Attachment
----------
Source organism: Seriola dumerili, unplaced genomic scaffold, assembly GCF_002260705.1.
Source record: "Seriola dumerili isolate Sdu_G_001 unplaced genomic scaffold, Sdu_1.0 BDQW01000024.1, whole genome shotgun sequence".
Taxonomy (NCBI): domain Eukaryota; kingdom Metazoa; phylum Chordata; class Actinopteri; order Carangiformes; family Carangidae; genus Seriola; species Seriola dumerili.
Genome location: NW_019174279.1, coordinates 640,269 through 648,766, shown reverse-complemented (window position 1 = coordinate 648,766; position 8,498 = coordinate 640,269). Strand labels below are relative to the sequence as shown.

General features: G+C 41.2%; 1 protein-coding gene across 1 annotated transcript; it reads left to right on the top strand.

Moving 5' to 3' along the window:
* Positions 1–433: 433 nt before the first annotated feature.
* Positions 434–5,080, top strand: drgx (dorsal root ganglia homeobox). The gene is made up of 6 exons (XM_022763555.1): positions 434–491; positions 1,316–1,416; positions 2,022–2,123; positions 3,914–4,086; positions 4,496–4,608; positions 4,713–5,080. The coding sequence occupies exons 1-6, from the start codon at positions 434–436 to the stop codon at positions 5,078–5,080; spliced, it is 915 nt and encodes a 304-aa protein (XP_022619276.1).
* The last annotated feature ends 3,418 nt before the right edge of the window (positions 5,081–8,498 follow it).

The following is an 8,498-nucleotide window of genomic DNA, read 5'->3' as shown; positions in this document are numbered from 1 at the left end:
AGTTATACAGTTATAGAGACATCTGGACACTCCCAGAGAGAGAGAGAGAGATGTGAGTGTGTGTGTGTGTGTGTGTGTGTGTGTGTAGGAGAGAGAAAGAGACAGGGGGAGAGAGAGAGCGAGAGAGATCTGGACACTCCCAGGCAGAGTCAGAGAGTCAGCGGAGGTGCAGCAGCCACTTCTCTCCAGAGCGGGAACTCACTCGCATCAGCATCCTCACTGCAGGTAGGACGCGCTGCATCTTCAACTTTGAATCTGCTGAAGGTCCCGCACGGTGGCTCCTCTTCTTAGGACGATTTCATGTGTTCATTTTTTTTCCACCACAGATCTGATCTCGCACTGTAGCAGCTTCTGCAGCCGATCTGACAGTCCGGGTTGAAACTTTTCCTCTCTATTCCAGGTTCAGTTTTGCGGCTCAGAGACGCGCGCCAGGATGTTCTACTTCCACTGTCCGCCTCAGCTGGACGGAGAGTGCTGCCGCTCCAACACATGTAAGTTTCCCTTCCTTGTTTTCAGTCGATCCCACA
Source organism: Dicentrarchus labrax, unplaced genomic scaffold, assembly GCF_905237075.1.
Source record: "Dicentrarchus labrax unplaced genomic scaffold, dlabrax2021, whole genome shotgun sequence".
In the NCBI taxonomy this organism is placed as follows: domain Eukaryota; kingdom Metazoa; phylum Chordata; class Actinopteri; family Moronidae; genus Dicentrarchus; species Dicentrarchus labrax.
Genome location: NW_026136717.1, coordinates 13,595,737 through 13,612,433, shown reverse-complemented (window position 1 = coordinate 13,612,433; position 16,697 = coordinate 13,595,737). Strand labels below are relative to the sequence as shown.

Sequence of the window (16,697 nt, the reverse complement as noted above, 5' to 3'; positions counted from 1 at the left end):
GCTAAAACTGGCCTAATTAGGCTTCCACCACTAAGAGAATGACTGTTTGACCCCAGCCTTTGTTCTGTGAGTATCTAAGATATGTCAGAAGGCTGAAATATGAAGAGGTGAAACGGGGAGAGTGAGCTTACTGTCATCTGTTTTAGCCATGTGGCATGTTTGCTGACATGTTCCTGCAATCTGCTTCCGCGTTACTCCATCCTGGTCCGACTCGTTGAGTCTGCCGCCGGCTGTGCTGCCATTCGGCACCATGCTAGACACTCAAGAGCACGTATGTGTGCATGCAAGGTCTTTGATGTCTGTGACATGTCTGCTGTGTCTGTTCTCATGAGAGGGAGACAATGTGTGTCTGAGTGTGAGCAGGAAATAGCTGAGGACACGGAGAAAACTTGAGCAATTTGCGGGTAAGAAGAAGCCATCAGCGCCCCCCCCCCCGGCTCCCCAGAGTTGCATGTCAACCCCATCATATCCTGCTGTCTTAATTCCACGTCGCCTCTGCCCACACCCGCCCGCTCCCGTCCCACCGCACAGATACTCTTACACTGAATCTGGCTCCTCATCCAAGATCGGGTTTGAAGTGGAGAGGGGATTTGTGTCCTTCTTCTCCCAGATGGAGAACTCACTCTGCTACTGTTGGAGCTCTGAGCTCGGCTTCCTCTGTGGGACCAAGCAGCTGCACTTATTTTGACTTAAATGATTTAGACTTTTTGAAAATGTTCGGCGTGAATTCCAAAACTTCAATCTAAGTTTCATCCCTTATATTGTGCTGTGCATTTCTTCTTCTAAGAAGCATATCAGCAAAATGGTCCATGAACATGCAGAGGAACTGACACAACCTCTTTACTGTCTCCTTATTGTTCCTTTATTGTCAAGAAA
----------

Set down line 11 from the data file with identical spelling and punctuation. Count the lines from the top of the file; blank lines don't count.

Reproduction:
AGTTATACAGTTATAGAGACATCTGGACACTCCCAGAGAGAGAGAGAGAGATGTGAGTGTGTGTGTGTGTGTGTGTGTGTGTGTGTAGGAGAGAGAAAGAGACAGGGGGAGAGAGAGAGCGAGAGAGATCTGGACACTCCCAGGCAGAGTCAGAGAGTCAGCGGAGGTGCAGCAGCCACTTCTCTCCAGAGCGGGAACTCACTCGCATCAGCATCCTCACTGCAGGTAGGACGCGCTGCATCTTCAACTTTGAATCTGCTGAAGGTCCCGCACGGTGGCTCCTCTTCTTAGGACGATTTCATGTGTTCATTTTTTTTCCACCACAGATCTGATCTCGCACTGTAGCAGCTTCTGCAGCCGATCTGACAGTCCGGGTTGAAACTTTTCCTCTCTATTCCAGGTTCAGTTTTGCGGCTCAGAGACGCGCGCCAGGATGTTCTACTTCCACTGTCCGCCTCAGCTGGACGGAGAGTGCTGCCGCTCCAACACATGTAAGTTTCCCTTCCTTGTTTTCAGTCGATCCCACA